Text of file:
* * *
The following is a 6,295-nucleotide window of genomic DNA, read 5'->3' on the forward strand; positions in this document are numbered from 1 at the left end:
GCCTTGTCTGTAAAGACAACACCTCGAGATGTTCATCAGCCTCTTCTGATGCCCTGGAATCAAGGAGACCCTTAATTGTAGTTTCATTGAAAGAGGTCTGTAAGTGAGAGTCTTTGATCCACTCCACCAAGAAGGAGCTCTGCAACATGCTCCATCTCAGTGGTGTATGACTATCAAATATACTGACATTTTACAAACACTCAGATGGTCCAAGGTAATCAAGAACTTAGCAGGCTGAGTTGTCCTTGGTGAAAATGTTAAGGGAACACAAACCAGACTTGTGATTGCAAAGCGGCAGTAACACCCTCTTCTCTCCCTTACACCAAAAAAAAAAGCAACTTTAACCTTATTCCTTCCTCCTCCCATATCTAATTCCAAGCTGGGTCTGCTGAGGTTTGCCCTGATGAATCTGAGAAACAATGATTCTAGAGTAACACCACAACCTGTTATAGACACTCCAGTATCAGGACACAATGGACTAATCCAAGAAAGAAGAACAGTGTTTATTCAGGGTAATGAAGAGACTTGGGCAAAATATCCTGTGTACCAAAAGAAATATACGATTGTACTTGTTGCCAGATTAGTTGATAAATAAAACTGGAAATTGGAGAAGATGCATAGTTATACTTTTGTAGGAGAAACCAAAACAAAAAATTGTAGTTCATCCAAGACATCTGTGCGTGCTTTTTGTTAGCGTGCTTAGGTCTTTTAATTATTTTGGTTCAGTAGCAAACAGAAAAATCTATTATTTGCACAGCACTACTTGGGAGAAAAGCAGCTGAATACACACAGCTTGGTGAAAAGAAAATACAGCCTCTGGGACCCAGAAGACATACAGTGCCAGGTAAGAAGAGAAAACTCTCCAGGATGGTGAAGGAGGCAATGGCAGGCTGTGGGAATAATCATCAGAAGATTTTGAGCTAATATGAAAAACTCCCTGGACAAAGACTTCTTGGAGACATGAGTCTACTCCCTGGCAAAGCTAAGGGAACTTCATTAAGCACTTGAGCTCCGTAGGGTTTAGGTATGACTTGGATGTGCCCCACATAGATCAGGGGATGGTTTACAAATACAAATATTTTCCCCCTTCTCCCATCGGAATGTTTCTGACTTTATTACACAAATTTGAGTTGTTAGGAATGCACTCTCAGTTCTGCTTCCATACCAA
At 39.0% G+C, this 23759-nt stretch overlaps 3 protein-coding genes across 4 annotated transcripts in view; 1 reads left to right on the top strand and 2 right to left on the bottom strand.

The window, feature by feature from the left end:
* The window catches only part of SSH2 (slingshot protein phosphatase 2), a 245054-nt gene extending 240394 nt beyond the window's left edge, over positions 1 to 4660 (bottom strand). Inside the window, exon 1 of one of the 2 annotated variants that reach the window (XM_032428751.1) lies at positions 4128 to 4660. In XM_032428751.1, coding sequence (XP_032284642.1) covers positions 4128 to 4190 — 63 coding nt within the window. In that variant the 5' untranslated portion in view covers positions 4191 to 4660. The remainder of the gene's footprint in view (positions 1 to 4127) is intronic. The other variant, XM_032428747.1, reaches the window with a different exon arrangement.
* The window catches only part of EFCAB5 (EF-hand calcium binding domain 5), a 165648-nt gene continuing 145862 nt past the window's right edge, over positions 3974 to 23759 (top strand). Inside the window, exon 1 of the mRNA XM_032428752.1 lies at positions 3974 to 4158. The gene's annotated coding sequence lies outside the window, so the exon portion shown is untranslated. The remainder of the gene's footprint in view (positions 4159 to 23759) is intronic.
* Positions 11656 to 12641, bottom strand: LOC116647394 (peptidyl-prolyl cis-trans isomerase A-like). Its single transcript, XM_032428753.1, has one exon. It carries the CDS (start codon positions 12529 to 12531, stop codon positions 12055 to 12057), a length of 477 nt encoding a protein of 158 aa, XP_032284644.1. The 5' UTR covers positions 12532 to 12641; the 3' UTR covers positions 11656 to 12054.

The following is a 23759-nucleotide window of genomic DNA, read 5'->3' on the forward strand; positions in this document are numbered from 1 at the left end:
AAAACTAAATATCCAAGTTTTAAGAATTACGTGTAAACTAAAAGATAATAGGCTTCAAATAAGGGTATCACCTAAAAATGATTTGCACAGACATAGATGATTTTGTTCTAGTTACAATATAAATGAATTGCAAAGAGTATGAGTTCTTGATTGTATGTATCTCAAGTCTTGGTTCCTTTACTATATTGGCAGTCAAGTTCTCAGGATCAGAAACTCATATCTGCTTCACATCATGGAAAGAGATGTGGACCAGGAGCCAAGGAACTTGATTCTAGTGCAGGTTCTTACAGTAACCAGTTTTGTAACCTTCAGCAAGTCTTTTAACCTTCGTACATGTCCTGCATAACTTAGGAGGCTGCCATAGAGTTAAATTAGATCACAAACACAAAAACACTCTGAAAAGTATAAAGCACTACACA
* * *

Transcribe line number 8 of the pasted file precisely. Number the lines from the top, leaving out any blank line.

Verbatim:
The following is a 23759-nucleotide window of genomic DNA, read 5'->3' on the forward strand; positions in this document are numbered from 1 at the left end: